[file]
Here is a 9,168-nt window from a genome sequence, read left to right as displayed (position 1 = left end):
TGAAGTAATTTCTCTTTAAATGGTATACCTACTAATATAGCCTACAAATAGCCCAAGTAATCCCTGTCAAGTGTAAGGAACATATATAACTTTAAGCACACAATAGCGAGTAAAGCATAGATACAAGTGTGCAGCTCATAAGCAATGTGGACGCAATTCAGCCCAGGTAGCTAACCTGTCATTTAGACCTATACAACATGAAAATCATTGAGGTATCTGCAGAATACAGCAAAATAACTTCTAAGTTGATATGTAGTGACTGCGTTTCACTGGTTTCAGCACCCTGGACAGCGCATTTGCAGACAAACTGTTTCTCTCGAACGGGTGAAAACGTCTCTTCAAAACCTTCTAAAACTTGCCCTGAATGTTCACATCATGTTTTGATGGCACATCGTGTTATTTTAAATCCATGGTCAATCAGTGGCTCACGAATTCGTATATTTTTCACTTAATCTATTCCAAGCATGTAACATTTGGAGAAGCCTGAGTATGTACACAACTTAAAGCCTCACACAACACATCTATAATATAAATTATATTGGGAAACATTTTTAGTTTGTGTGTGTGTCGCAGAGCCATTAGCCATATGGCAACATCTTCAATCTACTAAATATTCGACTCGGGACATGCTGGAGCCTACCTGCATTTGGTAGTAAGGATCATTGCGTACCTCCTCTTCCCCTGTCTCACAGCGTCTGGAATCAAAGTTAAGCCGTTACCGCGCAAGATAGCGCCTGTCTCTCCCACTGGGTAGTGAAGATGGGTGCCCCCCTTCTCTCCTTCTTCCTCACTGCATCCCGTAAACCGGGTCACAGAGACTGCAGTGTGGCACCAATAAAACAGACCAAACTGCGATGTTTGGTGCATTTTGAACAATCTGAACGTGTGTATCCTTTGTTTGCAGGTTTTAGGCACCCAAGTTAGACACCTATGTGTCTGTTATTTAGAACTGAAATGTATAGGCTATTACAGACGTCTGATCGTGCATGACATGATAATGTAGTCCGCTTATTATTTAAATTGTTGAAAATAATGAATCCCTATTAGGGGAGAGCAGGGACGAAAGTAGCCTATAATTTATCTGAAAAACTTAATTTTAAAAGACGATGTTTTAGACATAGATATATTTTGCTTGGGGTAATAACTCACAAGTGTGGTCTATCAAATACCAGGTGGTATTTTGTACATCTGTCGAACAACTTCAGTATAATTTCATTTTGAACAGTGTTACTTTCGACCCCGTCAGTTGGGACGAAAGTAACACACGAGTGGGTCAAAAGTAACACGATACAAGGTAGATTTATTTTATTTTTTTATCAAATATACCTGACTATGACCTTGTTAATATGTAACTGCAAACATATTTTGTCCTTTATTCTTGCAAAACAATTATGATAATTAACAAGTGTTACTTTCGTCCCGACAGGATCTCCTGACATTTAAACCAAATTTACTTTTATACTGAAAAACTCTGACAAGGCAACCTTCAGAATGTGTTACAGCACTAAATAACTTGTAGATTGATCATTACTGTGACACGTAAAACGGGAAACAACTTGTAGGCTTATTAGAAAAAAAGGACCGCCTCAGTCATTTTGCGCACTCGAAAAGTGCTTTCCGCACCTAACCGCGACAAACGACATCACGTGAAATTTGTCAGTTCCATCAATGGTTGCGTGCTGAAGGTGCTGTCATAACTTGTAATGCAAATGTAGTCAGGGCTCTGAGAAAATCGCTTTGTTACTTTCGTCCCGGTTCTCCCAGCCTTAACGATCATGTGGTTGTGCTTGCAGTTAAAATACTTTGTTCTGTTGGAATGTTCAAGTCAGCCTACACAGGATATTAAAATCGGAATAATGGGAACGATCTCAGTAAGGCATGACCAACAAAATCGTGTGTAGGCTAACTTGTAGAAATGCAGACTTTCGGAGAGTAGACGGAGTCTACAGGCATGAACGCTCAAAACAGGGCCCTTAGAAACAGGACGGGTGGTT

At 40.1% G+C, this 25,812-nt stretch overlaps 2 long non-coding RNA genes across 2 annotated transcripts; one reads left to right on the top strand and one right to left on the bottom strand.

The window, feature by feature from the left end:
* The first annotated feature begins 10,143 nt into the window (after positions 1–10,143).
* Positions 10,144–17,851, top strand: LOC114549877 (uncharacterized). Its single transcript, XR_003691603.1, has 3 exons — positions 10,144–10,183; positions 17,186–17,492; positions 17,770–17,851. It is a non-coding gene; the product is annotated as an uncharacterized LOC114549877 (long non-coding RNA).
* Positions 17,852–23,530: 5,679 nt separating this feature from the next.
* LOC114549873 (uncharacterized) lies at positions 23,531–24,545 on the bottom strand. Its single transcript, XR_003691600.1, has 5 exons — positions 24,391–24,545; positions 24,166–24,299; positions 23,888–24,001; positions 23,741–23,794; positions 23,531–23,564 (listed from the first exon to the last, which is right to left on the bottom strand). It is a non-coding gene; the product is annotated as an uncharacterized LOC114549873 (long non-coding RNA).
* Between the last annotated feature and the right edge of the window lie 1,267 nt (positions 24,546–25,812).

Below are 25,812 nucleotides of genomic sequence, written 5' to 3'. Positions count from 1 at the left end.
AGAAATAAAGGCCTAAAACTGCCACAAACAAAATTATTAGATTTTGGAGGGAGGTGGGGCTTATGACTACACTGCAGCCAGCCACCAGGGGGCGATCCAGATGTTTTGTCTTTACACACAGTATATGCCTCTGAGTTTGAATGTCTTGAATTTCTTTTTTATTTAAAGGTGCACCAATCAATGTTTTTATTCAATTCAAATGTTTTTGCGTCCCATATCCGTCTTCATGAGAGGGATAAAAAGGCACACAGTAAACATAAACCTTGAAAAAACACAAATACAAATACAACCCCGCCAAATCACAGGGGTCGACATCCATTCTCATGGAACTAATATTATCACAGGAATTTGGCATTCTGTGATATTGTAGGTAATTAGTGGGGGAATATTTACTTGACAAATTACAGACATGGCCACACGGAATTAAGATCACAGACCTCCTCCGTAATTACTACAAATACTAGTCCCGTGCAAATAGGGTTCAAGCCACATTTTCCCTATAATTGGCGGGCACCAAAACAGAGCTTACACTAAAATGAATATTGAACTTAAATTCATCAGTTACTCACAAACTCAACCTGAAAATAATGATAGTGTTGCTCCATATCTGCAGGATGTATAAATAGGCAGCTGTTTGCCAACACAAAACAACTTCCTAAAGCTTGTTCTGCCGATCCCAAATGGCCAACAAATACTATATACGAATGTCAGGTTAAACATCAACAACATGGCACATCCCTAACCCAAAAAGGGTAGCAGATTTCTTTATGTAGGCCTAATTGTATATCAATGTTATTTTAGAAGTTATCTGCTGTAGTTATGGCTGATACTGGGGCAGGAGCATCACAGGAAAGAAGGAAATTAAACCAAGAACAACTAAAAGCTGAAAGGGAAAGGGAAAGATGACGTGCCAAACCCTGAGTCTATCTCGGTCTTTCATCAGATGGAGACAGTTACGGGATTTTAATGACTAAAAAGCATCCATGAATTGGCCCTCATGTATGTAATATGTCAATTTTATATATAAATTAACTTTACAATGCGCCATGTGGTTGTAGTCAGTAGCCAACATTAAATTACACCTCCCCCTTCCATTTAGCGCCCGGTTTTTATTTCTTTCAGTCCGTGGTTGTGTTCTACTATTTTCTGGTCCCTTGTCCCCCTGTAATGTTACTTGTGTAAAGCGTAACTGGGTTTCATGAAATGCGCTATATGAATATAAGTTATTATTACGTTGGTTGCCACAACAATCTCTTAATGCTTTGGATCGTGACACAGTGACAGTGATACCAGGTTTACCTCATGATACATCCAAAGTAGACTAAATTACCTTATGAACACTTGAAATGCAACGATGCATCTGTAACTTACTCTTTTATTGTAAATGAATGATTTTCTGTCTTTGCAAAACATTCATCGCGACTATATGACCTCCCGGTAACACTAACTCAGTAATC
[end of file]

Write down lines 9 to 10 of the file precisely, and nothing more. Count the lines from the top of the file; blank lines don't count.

* Between the last annotated feature and the right edge of the window lie 1,267 nt (positions 24,546–25,812).

Below are 25,812 nucleotides of genomic sequence, written 5' to 3'. Positions count from 1 at the left end.